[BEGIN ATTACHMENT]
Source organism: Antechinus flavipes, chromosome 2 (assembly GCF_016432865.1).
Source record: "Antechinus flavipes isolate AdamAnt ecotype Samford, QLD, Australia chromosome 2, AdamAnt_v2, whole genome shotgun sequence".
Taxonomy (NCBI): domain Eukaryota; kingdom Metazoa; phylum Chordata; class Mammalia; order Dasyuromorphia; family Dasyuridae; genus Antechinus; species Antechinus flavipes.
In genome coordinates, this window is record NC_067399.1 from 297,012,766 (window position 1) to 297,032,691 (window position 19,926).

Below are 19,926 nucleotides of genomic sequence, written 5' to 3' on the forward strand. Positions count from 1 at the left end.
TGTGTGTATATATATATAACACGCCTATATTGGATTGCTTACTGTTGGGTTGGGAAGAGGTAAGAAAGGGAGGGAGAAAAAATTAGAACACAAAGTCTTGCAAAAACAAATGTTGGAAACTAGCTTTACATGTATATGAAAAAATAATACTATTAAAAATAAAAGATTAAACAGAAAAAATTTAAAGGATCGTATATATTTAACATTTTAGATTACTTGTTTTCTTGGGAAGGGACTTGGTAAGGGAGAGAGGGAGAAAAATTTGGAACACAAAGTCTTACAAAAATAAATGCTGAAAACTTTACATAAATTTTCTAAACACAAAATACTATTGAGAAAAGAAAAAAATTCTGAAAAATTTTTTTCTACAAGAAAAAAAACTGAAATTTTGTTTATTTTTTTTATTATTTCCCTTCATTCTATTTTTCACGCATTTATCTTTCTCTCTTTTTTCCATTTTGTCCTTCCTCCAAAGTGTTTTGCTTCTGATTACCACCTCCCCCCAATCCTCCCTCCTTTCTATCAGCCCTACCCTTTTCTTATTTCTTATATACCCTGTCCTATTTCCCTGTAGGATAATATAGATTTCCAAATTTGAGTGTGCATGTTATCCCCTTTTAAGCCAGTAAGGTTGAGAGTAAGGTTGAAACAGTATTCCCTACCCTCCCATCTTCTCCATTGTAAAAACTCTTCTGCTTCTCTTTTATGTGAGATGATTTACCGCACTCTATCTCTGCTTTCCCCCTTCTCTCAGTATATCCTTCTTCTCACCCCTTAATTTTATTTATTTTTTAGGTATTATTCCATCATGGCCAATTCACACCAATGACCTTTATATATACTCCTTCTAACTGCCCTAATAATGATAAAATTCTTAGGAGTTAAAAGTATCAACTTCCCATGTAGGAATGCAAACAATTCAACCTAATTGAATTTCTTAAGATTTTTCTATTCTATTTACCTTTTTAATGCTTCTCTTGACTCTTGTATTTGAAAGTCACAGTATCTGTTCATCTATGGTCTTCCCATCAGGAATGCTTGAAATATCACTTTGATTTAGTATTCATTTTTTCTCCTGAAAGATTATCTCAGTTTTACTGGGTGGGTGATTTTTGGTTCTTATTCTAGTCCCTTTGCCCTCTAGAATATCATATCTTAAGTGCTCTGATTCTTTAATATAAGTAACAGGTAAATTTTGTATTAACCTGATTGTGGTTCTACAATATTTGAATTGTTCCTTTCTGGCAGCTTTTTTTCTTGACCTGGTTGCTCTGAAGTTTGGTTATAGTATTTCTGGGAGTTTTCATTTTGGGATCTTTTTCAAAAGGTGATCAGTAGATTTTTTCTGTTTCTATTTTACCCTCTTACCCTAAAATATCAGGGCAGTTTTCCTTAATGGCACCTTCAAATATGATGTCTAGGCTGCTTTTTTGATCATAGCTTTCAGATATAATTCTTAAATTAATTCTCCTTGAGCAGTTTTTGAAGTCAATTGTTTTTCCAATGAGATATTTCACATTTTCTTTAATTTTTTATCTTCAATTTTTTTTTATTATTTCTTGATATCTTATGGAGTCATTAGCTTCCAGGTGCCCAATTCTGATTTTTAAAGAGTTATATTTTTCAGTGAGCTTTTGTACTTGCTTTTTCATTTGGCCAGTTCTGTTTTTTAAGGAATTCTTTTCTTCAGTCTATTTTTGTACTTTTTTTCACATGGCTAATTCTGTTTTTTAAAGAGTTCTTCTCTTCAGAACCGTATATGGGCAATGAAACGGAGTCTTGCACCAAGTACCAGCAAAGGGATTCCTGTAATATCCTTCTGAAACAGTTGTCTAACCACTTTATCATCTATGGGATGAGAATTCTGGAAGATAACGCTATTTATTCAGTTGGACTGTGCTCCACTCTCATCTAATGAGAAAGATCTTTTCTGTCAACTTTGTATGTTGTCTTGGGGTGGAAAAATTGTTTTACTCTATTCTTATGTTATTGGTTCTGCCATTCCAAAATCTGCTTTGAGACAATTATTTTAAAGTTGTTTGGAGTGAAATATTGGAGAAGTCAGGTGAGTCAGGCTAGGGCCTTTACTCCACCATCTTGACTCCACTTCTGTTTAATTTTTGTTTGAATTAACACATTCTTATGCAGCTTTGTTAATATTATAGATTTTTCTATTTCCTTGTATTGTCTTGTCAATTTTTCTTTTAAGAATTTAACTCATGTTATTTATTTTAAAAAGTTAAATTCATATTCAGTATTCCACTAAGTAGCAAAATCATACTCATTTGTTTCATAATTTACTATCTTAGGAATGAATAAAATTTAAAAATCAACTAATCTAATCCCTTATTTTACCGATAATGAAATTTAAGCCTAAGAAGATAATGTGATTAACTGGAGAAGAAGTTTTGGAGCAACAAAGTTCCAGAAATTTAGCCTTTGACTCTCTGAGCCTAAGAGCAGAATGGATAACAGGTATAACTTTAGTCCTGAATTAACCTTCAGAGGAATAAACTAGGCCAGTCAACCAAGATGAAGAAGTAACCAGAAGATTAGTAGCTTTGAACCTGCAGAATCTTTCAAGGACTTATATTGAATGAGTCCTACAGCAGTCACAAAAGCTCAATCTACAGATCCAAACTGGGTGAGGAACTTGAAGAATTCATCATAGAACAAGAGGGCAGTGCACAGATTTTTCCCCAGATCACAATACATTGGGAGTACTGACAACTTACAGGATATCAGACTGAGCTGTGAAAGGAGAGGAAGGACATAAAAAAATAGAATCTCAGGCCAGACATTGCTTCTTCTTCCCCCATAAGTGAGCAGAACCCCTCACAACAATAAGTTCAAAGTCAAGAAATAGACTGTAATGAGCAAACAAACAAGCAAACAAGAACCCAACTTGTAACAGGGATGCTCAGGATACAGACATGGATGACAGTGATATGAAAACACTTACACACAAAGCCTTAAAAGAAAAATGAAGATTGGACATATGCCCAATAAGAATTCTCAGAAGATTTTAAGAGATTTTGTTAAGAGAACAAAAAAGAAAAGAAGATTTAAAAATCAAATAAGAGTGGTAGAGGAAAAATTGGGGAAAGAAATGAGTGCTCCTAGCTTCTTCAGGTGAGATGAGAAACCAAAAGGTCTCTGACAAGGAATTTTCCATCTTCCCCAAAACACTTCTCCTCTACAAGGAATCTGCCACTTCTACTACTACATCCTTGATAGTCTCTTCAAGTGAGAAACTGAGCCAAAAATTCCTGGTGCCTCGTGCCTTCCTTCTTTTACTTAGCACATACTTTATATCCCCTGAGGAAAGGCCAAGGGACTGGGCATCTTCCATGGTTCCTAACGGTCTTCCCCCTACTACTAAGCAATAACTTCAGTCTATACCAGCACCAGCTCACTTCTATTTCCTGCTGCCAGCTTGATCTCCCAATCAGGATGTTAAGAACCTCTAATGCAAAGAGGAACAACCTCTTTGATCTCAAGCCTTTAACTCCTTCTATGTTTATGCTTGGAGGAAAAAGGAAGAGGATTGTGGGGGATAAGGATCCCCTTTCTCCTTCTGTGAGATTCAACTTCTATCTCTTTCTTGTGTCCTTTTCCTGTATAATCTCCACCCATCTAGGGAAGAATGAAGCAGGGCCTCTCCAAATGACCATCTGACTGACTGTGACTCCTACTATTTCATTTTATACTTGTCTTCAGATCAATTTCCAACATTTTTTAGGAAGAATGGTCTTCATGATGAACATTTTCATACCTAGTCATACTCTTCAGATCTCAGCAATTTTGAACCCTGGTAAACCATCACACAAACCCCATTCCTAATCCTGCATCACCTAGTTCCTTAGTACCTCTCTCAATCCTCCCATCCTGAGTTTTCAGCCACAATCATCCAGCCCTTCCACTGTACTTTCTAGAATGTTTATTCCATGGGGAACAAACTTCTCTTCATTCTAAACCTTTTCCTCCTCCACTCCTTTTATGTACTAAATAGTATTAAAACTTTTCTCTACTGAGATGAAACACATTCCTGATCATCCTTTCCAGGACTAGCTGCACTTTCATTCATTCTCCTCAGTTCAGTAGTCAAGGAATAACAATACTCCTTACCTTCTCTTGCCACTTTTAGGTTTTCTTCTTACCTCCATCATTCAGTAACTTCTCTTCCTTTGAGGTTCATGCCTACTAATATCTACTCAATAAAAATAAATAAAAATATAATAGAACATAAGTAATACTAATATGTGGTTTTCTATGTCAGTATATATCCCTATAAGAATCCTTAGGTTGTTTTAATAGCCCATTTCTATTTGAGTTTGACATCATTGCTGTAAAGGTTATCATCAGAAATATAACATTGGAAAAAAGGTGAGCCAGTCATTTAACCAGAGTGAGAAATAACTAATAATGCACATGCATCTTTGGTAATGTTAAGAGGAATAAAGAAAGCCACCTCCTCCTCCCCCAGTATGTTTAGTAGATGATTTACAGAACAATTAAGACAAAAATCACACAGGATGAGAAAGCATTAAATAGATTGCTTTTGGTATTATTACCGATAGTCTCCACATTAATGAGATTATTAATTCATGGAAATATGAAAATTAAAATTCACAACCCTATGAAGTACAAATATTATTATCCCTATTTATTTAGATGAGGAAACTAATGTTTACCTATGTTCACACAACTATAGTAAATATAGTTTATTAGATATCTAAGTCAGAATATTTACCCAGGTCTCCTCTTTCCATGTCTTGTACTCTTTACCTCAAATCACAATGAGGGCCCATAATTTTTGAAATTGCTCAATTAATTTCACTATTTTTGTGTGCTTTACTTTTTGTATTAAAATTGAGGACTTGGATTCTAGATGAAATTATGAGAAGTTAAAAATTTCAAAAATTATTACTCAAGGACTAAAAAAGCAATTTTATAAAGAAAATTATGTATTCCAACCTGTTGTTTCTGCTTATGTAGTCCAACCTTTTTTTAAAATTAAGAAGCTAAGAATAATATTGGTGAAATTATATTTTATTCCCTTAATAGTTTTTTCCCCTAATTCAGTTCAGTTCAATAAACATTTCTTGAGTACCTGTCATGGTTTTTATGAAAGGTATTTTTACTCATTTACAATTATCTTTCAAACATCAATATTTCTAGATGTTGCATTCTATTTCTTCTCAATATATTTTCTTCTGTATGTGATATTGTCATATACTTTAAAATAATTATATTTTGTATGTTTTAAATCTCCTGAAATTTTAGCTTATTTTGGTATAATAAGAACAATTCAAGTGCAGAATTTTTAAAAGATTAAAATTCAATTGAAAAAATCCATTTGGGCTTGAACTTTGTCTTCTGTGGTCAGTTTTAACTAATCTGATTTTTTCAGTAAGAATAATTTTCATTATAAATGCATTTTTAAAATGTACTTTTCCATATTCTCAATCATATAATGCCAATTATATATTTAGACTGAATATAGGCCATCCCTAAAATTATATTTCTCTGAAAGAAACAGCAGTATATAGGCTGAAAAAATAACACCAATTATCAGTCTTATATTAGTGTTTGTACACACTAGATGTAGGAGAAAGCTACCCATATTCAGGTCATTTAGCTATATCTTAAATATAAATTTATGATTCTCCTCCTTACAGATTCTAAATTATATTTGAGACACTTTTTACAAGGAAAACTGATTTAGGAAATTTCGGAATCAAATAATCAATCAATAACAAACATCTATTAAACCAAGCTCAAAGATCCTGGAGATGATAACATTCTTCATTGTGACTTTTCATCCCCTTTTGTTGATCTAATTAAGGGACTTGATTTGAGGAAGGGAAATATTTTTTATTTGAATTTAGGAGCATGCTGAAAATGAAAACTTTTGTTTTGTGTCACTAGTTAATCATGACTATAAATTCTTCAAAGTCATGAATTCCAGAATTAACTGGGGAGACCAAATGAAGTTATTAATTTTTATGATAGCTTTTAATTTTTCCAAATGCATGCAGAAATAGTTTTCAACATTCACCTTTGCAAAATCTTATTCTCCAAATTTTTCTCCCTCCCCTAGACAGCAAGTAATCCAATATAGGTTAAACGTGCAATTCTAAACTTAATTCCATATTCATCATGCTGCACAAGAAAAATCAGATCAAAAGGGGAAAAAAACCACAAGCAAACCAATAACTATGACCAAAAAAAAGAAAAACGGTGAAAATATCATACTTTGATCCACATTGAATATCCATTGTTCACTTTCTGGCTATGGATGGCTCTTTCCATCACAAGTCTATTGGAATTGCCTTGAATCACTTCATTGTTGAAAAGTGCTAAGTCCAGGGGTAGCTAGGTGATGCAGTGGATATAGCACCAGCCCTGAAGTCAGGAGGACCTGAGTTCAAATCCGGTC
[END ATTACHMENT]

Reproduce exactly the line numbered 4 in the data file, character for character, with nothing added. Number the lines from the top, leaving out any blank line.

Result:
In genome coordinates, this window is record NC_067399.1 from 297,012,766 (window position 1) to 297,032,691 (window position 19,926).